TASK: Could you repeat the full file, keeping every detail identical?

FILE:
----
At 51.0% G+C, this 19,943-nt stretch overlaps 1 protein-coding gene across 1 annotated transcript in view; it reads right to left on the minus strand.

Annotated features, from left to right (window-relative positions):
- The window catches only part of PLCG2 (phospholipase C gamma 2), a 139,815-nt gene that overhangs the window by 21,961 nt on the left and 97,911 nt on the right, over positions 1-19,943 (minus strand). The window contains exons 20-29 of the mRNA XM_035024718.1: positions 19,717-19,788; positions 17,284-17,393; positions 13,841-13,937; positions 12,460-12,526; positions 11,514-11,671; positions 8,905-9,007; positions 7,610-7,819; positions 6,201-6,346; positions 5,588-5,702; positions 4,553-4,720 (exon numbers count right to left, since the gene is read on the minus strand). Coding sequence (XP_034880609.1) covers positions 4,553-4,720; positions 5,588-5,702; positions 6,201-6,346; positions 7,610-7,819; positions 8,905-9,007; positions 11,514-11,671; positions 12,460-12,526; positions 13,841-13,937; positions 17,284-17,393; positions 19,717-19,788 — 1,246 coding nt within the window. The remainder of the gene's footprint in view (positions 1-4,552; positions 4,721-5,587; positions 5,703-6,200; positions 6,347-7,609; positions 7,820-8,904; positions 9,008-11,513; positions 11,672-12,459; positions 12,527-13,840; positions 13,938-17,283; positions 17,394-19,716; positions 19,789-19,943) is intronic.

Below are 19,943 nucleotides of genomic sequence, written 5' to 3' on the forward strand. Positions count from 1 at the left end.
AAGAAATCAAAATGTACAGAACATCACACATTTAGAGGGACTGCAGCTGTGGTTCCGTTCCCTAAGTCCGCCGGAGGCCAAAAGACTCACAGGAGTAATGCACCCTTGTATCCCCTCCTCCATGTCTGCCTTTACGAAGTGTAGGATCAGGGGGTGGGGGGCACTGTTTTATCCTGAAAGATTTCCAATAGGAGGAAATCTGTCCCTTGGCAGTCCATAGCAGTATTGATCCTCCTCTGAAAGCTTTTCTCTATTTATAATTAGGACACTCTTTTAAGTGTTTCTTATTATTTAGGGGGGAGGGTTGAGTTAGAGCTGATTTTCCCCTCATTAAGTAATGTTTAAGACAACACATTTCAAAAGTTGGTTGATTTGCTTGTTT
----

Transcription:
At 51.0% G+C, this 19,943-nt stretch overlaps 1 protein-coding gene across 1 annotated transcript in view; it reads right to left on the minus strand.

Annotated features, from left to right (window-relative positions):
- The window catches only part of PLCG2 (phospholipase C gamma 2), a 139,815-nt gene that overhangs the window by 21,961 nt on the left and 97,911 nt on the right, over positions 1-19,943 (minus strand). The window contains exons 20-29 of the mRNA XM_035024718.1: positions 19,717-19,788; positions 17,284-17,393; positions 13,841-13,937; positions 12,460-12,526; positions 11,514-11,671; positions 8,905-9,007; positions 7,610-7,819; positions 6,201-6,346; positions 5,588-5,702; positions 4,553-4,720 (exon numbers count right to left, since the gene is read on the minus strand). Coding sequence (XP_034880609.1) covers positions 4,553-4,720; positions 5,588-5,702; positions 6,201-6,346; positions 7,610-7,819; positions 8,905-9,007; positions 11,514-11,671; positions 12,460-12,526; positions 13,841-13,937; positions 17,284-17,393; positions 19,717-19,788 — 1,246 coding nt within the window. The remainder of the gene's footprint in view (positions 1-4,552; positions 4,721-5,587; positions 5,703-6,200; positions 6,347-7,609; positions 7,820-8,904; positions 9,008-11,513; positions 11,672-12,459; positions 12,527-13,840; positions 13,938-17,283; positions 17,394-19,716; positions 19,789-19,943) is intronic.

Below are 19,943 nucleotides of genomic sequence, written 5' to 3' on the forward strand. Positions count from 1 at the left end.
AAGAAATCAAAATGTACAGAACATCACACATTTAGAGGGACTGCAGCTGTGGTTCCGTTCCCTAAGTCCGCCGGAGGCCAAAAGACTCACAGGAGTAATGCACCCTTGTATCCCCTCCTCCATGTCTGCCTTTACGAAGTGTAGGATCAGGGGGTGGGGGGCACTGTTTTATCCTGAAAGATTTCCAATAGGAGGAAATCTGTCCCTTGGCAGTCCATAGCAGTATTGATCCTCCTCTGAAAGCTTTTCTCTATTTATAATTAGGACACTCTTTTAAGTGTTTCTTATTATTTAGGGGGGAGGGTTGAGTTAGAGCTGATTTTCCCCTCATTAAGTAATGTTTAAGACAACACATTTCAAAAGTTGGTTGATTTGCTTGTTT